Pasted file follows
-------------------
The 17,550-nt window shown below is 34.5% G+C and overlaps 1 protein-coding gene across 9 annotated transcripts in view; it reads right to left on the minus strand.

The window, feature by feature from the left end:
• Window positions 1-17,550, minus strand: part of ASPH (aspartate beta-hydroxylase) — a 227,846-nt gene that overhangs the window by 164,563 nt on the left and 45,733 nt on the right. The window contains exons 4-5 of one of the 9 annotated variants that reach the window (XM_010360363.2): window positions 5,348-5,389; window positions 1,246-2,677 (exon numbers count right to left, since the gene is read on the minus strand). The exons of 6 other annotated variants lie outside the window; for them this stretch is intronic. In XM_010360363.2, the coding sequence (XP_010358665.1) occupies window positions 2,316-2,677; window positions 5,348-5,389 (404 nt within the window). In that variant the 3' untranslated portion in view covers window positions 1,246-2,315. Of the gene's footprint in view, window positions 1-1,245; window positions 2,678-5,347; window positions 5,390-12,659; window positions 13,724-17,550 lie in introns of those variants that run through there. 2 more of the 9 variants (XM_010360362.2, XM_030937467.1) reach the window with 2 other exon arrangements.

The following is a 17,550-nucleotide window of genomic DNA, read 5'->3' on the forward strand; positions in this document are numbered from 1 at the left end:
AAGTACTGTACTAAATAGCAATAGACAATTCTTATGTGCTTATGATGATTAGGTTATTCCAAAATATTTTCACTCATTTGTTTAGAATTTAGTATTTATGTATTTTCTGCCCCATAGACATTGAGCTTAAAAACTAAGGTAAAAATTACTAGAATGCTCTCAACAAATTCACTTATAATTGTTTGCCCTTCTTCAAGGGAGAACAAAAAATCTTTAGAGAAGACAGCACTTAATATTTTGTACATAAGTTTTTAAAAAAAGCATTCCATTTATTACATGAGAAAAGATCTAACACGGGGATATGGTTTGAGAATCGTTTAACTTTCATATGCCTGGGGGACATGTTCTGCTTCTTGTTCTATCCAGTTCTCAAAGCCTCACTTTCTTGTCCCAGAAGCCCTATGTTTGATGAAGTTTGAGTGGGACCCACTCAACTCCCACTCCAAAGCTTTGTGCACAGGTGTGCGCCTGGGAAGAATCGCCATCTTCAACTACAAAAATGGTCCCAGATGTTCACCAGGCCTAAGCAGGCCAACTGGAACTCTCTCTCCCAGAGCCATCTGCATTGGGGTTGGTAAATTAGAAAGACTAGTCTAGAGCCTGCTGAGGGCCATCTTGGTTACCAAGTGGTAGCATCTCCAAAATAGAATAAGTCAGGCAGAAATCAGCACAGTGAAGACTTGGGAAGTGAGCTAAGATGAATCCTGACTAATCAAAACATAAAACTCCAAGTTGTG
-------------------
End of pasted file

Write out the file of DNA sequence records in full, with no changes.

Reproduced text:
The 17,550-nt window shown below is 34.5% G+C and overlaps 1 protein-coding gene across 9 annotated transcripts in view; it reads right to left on the minus strand.

The window, feature by feature from the left end:
• Window positions 1-17,550, minus strand: part of ASPH (aspartate beta-hydroxylase) — a 227,846-nt gene that overhangs the window by 164,563 nt on the left and 45,733 nt on the right. The window contains exons 4-5 of one of the 9 annotated variants that reach the window (XM_010360363.2): window positions 5,348-5,389; window positions 1,246-2,677 (exon numbers count right to left, since the gene is read on the minus strand). The exons of 6 other annotated variants lie outside the window; for them this stretch is intronic. In XM_010360363.2, the coding sequence (XP_010358665.1) occupies window positions 2,316-2,677; window positions 5,348-5,389 (404 nt within the window). In that variant the 3' untranslated portion in view covers window positions 1,246-2,315. Of the gene's footprint in view, window positions 1-1,245; window positions 2,678-5,347; window positions 5,390-12,659; window positions 13,724-17,550 lie in introns of those variants that run through there. 2 more of the 9 variants (XM_010360362.2, XM_030937467.1) reach the window with 2 other exon arrangements.

The following is a 17,550-nucleotide window of genomic DNA, read 5'->3' on the forward strand; positions in this document are numbered from 1 at the left end:
AAGTACTGTACTAAATAGCAATAGACAATTCTTATGTGCTTATGATGATTAGGTTATTCCAAAATATTTTCACTCATTTGTTTAGAATTTAGTATTTATGTATTTTCTGCCCCATAGACATTGAGCTTAAAAACTAAGGTAAAAATTACTAGAATGCTCTCAACAAATTCACTTATAATTGTTTGCCCTTCTTCAAGGGAGAACAAAAAATCTTTAGAGAAGACAGCACTTAATATTTTGTACATAAGTTTTTAAAAAAAGCATTCCATTTATTACATGAGAAAAGATCTAACACGGGGATATGGTTTGAGAATCGTTTAACTTTCATATGCCTGGGGGACATGTTCTGCTTCTTGTTCTATCCAGTTCTCAAAGCCTCACTTTCTTGTCCCAGAAGCCCTATGTTTGATGAAGTTTGAGTGGGACCCACTCAACTCCCACTCCAAAGCTTTGTGCACAGGTGTGCGCCTGGGAAGAATCGCCATCTTCAACTACAAAAATGGTCCCAGATGTTCACCAGGCCTAAGCAGGCCAACTGGAACTCTCTCTCCCAGAGCCATCTGCATTGGGGTTGGTAAATTAGAAAGACTAGTCTAGAGCCTGCTGAGGGCCATCTTGGTTACCAAGTGGTAGCATCTCCAAAATAGAATAAGTCAGGCAGAAATCAGCACAGTGAAGACTTGGGAAGTGAGCTAAGATGAATCCTGACTAATCAAAACATAAAACTCCAAGTTGTG